I’ve published four books since 2016: Oy Oy Oy Gevalt! Jews and Punk, Punk Rock Hora: Adventures in Jew-Punk Land, Air to the Throne: A Poetry Chapbook about Air Guitar, and, just this week, Celtic Punk Superfan: Recaps & Reflections Chapbook, 2002–22. While plenty of bands come up in three of the four, only two artists appear in all of the books: Flogging Molly and NOFX.
Flogging Molly are one of the primary subjects of Celtic Punk Superfan. Two pieces are entirely devoted to them—”Flogging Molly Put the Rock Back in ‘Shamrock'” and “King David: Molly’s Pilgrim”—and they come up extensively beyond that. Here’s an excerpt from the latter, about Flogging Molly singer Dave King: “I was scheduled to interview Dave for The Tartan last month, but the group’s manager answered the phone instead. He told me that Dave was under the weather and resting his voice. It would be inconceivable for a fan to prefer anyone but the all-around front man. I instead chose to interview fiddler and tin whistle player Bridget Regan, who also played with Dave in his previous musical endeavor, the Dave King Band. She was informative and helpful, but it almost didn’t matter with whom I spoke. In concert, Dave sheds the inner lining of his core being more than he could in any interview. Lyrical themes of cultural and historical struggle in Ireland come across personally from the displaced Dubliner. The band’s lyrics know no limit in baring all: bereavement for the father he hardly knew, missing his widowed mother, and homesickness for Ireland. Dave’s soul probably weeps every night in reminiscing about his past, but he doesn’t hesitate. He never appears to be suffering. His trusty sidekick of Guinness alleviates the pain so that he can perform gleefully, smiling and dancing. I was disappointed that I could not interview Dave, but hearing him preach from his altar was the next best thing.”
In Oy Oy Oy Gevalt!, the Introduction explains, “In some ways, Jewishness in punk is analogous to how Celtic … and Gypsy punk bands … incorporate traditional instruments, cover canonical songs from their respective traditions, and express ethnic and cultural pride.” Elsewhere, White Shabbos are described as “a Jewish response to the Dropkick Murphys and Flogging Molly—a folk-punk band with a Jewish message at the center.” Both topics are discussed in greater depth in Celtic Punk Superfan.
Flogging Molly pop up a few times in Punk Rock Hora, including when I recap my third time seeing Golem: “I had a euphoric high listening to their performance. It reminded me of my college days when I’d see Flogging Molly and the Dropkick Murphys play and appreciate their sense of Irish pride and culture but wish that I could connect to a band like that as a Jew. Golem filled that void.”
“DIY Flogging Molly” is the finale of Air to the Throne. The poem encourages air instrument players to go beyond air guitar and try air bass, banjo, violin, accordion, and drums. The opening couplet is “It’s well-known the Celtic punk of Flogging Molly/Will make you want to jig-mosh and feel jolly.”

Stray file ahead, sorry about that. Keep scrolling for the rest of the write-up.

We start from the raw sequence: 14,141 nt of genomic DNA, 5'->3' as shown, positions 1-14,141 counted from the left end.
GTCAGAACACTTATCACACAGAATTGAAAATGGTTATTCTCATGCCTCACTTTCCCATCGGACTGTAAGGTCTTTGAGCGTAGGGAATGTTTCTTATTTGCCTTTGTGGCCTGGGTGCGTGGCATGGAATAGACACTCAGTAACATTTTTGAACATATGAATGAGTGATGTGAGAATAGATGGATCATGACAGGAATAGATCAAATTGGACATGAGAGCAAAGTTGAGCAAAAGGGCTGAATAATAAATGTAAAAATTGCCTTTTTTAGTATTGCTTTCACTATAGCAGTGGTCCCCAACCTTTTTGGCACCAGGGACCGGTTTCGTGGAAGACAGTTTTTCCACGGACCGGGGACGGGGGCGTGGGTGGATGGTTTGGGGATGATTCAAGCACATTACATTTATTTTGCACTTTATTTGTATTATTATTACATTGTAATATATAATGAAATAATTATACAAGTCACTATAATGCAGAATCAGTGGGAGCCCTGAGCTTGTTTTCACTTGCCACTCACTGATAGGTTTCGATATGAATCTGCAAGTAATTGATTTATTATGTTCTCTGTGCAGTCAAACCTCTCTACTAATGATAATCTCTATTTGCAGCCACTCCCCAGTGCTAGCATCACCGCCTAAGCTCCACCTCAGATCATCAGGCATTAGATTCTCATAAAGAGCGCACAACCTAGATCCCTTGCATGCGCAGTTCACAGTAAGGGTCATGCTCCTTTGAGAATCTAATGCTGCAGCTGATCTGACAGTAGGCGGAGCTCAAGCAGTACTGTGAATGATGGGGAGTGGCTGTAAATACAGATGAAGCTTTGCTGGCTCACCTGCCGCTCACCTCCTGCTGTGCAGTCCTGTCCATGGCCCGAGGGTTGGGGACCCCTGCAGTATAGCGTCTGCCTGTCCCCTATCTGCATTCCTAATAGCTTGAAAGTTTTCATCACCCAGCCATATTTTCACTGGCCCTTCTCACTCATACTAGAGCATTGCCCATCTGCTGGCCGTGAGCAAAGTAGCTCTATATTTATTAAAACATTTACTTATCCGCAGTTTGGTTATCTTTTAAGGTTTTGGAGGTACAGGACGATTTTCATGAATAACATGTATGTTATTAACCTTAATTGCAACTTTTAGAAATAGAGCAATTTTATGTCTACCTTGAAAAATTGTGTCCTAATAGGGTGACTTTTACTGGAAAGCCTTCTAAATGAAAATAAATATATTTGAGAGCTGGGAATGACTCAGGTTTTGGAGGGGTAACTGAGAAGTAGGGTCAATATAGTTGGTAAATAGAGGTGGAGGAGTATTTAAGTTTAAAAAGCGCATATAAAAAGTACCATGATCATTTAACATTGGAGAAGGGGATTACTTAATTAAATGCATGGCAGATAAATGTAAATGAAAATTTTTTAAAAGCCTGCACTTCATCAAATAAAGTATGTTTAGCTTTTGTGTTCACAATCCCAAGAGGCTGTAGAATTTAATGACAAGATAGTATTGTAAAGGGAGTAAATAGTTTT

Oy Oy Oy Gevalt! features a section about NOFX. among other examples. It begins, “Among prominent punk rock bands, none has ever put group members’ Jewishness on display so overtly, frequently, and humorously as NOFX has.” NOFX singer/bassist Fat Mike and guitarist Eric Melvin are both Jewish. There are too many examples to include here, but here’s a highlight: “Fat Mike’s and Melvin’s Jewishness was on full display when the band went to Israel in 2007, as captured in a television series called Backstage Passport. When Fat Mike went to the Western Wall while wearing a Bad Religion T-shirt, he was approached by Orthodox Jews. Fat Mike quipped, ‘Of course, the rabbis take one look at me and think, “There’s a Jew who needs a prayer.”‘ Upon donning tefillin (ritualistic leather straps) at the Wall, Fat Mike compared the experience to bondage. He joked that he had been ‘tied up hundreds of times by [his] wife before, but never by an old Jew.’ Fat Mike recited the mourner’s kaddish (mourner’s prayer) for his parents at the Wall, but then he told Melvin that the kaddish was ‘cheesy’ (before clarifying that the pun was ‘cottage cheesy’).”
In Punk Rock Hora, NOFX’s “The Brews” is featured in “Passover Punk Playlist”: “The number-one Jewish punk anthem of all time is ‘The Brews’ by NOFX. The song hailed the Brews (short for ‘Hebrews’) as an Orthodox street gang that celebrated Shabbat by drinking Manischewitz wine and beating up non-Jews. The Brews were described as skinheads with ‘anti-swastika tattoos.’ The song ends by chanting the chorus of ‘Dayenu.'”
NOFX have a passing mention in Celtic Punk Superfan. In an article about Shamrockfest in 2010, I wrote, “During the opening set by Celtic punk band Charm City Saints, an audience member wearing a NOFX sweatshirt shouted, ‘The Brews!’ For a split second, I thought that he knew something I didn’t and that a Celtic punk band with a few skinhead-looking members might cover the definitive Jewish punk anthem.”
Two-time world air guitar champion Airistotle is the hero of Air to the Throne, and “The Americans Were Looking Good” recounts how he played Fat Mike’s favorite NOFX song in the Air Guitar World Championships in 2014: “Stotle played ‘Separation of Church and Skate’ by NOFX/Shutting up any naysayers and their what-the-hecks.” Click here to watch his masterful performance!